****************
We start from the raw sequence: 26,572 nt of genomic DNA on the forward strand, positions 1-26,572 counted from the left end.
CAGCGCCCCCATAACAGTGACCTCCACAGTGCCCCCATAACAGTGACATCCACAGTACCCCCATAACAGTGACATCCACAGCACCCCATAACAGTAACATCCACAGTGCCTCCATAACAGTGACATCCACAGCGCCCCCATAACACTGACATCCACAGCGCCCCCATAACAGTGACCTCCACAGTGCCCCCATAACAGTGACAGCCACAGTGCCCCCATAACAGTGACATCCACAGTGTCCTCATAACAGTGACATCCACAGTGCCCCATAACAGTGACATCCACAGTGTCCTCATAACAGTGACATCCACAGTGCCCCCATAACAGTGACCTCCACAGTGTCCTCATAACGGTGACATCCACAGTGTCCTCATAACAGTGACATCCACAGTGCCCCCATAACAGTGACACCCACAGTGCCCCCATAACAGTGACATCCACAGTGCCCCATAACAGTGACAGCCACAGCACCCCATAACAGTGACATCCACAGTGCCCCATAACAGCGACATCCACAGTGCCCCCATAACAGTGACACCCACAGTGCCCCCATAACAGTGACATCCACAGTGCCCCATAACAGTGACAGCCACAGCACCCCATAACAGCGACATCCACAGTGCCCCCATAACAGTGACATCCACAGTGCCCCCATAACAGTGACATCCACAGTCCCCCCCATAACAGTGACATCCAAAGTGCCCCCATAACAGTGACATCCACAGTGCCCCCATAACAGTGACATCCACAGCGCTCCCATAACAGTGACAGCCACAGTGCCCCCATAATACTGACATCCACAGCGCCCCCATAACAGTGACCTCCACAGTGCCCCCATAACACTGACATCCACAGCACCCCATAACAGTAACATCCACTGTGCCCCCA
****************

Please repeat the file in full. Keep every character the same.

We start from the raw sequence: 26,572 nt of genomic DNA on the forward strand, positions 1-26,572 counted from the left end.
CAGCGCCCCCATAACAGTGACCTCCACAGTGCCCCCATAACAGTGACATCCACAGTACCCCCATAACAGTGACATCCACAGCACCCCATAACAGTAACATCCACAGTGCCTCCATAACAGTGACATCCACAGCGCCCCCATAACACTGACATCCACAGCGCCCCCATAACAGTGACCTCCACAGTGCCCCCATAACAGTGACAGCCACAGTGCCCCCATAACAGTGACATCCACAGTGTCCTCATAACAGTGACATCCACAGTGCCCCATAACAGTGACATCCACAGTGTCCTCATAACAGTGACATCCACAGTGCCCCCATAACAGTGACCTCCACAGTGTCCTCATAACGGTGACATCCACAGTGTCCTCATAACAGTGACATCCACAGTGCCCCCATAACAGTGACACCCACAGTGCCCCCATAACAGTGACATCCACAGTGCCCCATAACAGTGACAGCCACAGCACCCCATAACAGTGACATCCACAGTGCCCCATAACAGCGACATCCACAGTGCCCCCATAACAGTGACACCCACAGTGCCCCCATAACAGTGACATCCACAGTGCCCCATAACAGTGACAGCCACAGCACCCCATAACAGCGACATCCACAGTGCCCCCATAACAGTGACATCCACAGTGCCCCCATAACAGTGACATCCACAGTCCCCCCCATAACAGTGACATCCAAAGTGCCCCCATAACAGTGACATCCACAGTGCCCCCATAACAGTGACATCCACAGCGCTCCCATAACAGTGACAGCCACAGTGCCCCCATAATACTGACATCCACAGCGCCCCCATAACAGTGACCTCCACAGTGCCCCCATAACACTGACATCCACAGCACCCCATAACAGTAACATCCACTGTGCCCCCA